Lawrence firefighters continue to push their case that a two-year labor pact implemented by the city earlier this year is a binding contract and in violation of state law.
The International Association of Firefighters Local 1596 and four of its members filed motions Wednesday asking Douglas County District Court to rule in their favor. The firefighters' motions were filed in response to an earlier request for dismissal of the suit by the city.
After the city and firefighters failed to reach agreement in labor negotiations earlier this year, the Lawrence City Commission voted unanimously to implement a two-year work agreement for 1990 and 1991. Firefighters followed the commission decision by filing suit against the city in August, seeking to force the city to accept their one-year proposed agreement.
THE FIREFIGHTERS charge that the two-year "memorandum of understanding" implemented by the city is a legally binding contract and violates the Kansas Cash Basis Law. The cash basis law generally prohibits governmental entities from obligating themselves to budgetary expenditures for more than a one-year period.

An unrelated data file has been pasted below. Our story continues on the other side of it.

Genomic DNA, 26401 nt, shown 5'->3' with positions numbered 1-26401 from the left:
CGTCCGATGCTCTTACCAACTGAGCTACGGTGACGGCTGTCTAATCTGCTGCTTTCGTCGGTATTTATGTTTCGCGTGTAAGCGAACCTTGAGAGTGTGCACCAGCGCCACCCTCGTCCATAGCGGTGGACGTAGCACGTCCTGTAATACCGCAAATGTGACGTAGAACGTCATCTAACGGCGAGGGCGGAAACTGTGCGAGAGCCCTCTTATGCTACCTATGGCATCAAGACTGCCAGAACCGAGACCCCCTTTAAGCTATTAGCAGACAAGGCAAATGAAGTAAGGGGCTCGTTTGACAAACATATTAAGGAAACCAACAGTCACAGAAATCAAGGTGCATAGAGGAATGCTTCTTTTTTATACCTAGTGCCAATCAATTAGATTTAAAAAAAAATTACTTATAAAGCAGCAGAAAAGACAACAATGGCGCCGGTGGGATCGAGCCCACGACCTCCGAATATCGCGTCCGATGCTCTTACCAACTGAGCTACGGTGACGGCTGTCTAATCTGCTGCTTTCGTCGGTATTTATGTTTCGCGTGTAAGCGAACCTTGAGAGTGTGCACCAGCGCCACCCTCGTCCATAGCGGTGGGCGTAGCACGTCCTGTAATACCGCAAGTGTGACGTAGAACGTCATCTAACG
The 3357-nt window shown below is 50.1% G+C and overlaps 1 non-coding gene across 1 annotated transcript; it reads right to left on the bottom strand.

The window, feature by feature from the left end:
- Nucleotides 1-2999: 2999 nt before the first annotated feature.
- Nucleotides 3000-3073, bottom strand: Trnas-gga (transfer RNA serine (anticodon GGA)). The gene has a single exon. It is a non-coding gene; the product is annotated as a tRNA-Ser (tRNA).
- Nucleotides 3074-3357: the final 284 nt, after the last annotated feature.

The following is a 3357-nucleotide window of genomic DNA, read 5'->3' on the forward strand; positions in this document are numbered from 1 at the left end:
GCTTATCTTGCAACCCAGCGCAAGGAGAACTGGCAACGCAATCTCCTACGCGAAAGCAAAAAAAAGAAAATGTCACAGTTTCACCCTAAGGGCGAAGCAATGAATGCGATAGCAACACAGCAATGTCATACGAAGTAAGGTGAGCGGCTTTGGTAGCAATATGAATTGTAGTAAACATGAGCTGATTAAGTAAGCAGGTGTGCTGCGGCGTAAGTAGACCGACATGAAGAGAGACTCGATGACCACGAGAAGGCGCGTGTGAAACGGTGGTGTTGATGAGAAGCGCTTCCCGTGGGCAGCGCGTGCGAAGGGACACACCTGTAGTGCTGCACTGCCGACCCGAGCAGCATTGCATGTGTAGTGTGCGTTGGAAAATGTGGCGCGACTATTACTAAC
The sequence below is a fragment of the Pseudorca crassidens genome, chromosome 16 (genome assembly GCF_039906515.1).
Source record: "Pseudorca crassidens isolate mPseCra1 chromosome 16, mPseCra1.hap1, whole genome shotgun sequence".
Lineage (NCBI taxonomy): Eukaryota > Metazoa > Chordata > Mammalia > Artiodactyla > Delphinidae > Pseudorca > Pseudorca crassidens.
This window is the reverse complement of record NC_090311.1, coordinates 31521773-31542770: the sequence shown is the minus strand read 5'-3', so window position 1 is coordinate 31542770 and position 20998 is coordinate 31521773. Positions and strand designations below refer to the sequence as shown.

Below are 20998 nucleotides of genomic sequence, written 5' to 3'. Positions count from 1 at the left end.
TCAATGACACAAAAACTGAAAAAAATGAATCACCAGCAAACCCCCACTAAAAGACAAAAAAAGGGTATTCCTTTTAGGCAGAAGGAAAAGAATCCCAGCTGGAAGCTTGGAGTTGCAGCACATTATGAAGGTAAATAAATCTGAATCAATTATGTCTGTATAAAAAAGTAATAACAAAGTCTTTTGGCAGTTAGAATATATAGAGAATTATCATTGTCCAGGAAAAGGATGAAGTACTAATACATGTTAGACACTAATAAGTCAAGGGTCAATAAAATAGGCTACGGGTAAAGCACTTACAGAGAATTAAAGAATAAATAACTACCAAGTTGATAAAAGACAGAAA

The city maintains that the memorandum of understanding is not a contract, does not obligate the city to budgetary expenditures and is in keeping within the scope of the cash basis law.
In the papers filed Wednesday, firefighters called the city's two-year agreement void from the beginning and unenforceable by either party.
Firefighters say that because the two-year proposal is invalid, the court should direct the commission to implement the IAFF's one-year plan.
"THE CITY was obligated to select the agreement which was fair and equitable, and . . . it is nonsensical to suggest that an agreement which is void under Kansas law is either fair, equitable or logical," the firefighters say in the court briefs.
The agreement implemented by the commission gives firefighters a 4 percent salary increase in 1990 and a 3 percent salary increase in 1991. The firefighters had sought a one-year pact with a 4 percent salary increase in 1990 and discontinuation of the extra board, a system that allows the city to use part-time firefighters to substitute when regular firefighters are ill or on vacation.
Firefighters are represented in the suit by Topeka attorney John Frieden.